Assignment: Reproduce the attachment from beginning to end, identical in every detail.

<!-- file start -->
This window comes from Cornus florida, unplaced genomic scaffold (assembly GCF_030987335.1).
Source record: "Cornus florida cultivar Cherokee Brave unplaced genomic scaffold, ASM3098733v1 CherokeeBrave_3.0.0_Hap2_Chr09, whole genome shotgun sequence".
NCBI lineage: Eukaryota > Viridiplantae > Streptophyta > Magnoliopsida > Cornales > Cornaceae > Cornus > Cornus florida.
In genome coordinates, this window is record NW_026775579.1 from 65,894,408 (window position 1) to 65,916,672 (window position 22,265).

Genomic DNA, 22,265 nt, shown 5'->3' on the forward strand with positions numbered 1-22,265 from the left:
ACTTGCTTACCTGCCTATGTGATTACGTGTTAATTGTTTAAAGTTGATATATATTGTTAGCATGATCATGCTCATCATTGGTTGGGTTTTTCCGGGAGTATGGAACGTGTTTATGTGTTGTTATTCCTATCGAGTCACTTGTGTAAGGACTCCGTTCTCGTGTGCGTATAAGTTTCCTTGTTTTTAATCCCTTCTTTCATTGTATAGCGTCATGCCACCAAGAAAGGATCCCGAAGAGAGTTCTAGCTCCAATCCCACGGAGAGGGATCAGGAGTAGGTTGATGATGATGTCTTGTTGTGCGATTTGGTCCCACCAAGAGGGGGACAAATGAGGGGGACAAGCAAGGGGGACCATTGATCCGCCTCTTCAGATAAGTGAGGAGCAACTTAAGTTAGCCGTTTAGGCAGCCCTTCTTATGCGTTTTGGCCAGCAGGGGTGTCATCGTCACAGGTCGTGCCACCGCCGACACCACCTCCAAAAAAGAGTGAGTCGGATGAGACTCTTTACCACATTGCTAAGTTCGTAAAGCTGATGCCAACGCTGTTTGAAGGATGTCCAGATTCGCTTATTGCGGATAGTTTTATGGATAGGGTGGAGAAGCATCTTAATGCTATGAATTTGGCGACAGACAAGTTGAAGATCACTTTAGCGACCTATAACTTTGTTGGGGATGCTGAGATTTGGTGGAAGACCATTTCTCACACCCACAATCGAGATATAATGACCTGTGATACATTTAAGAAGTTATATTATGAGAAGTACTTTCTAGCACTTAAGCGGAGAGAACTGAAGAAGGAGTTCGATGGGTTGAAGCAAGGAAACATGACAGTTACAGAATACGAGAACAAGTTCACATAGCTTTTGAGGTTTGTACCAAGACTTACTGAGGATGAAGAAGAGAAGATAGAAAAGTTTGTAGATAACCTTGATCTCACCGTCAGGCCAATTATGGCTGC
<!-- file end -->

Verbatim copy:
This window comes from Cornus florida, unplaced genomic scaffold (assembly GCF_030987335.1).
Source record: "Cornus florida cultivar Cherokee Brave unplaced genomic scaffold, ASM3098733v1 CherokeeBrave_3.0.0_Hap2_Chr09, whole genome shotgun sequence".
NCBI lineage: Eukaryota > Viridiplantae > Streptophyta > Magnoliopsida > Cornales > Cornaceae > Cornus > Cornus florida.
In genome coordinates, this window is record NW_026775579.1 from 65,894,408 (window position 1) to 65,916,672 (window position 22,265).

Genomic DNA, 22,265 nt, shown 5'->3' on the forward strand with positions numbered 1-22,265 from the left:
ACTTGCTTACCTGCCTATGTGATTACGTGTTAATTGTTTAAAGTTGATATATATTGTTAGCATGATCATGCTCATCATTGGTTGGGTTTTTCCGGGAGTATGGAACGTGTTTATGTGTTGTTATTCCTATCGAGTCACTTGTGTAAGGACTCCGTTCTCGTGTGCGTATAAGTTTCCTTGTTTTTAATCCCTTCTTTCATTGTATAGCGTCATGCCACCAAGAAAGGATCCCGAAGAGAGTTCTAGCTCCAATCCCACGGAGAGGGATCAGGAGTAGGTTGATGATGATGTCTTGTTGTGCGATTTGGTCCCACCAAGAGGGGGACAAATGAGGGGGACAAGCAAGGGGGACCATTGATCCGCCTCTTCAGATAAGTGAGGAGCAACTTAAGTTAGCCGTTTAGGCAGCCCTTCTTATGCGTTTTGGCCAGCAGGGGTGTCATCGTCACAGGTCGTGCCACCGCCGACACCACCTCCAAAAAAGAGTGAGTCGGATGAGACTCTTTACCACATTGCTAAGTTCGTAAAGCTGATGCCAACGCTGTTTGAAGGATGTCCAGATTCGCTTATTGCGGATAGTTTTATGGATAGGGTGGAGAAGCATCTTAATGCTATGAATTTGGCGACAGACAAGTTGAAGATCACTTTAGCGACCTATAACTTTGTTGGGGATGCTGAGATTTGGTGGAAGACCATTTCTCACACCCACAATCGAGATATAATGACCTGTGATACATTTAAGAAGTTATATTATGAGAAGTACTTTCTAGCACTTAAGCGGAGAGAACTGAAGAAGGAGTTCGATGGGTTGAAGCAAGGAAACATGACAGTTACAGAATACGAGAACAAGTTCACATAGCTTTTGAGGTTTGTACCAAGACTTACTGAGGATGAAGAAGAGAAGATAGAAAAGTTTGTAGATAACCTTGATCTCACCGTCAGGCCAATTATGGCTGC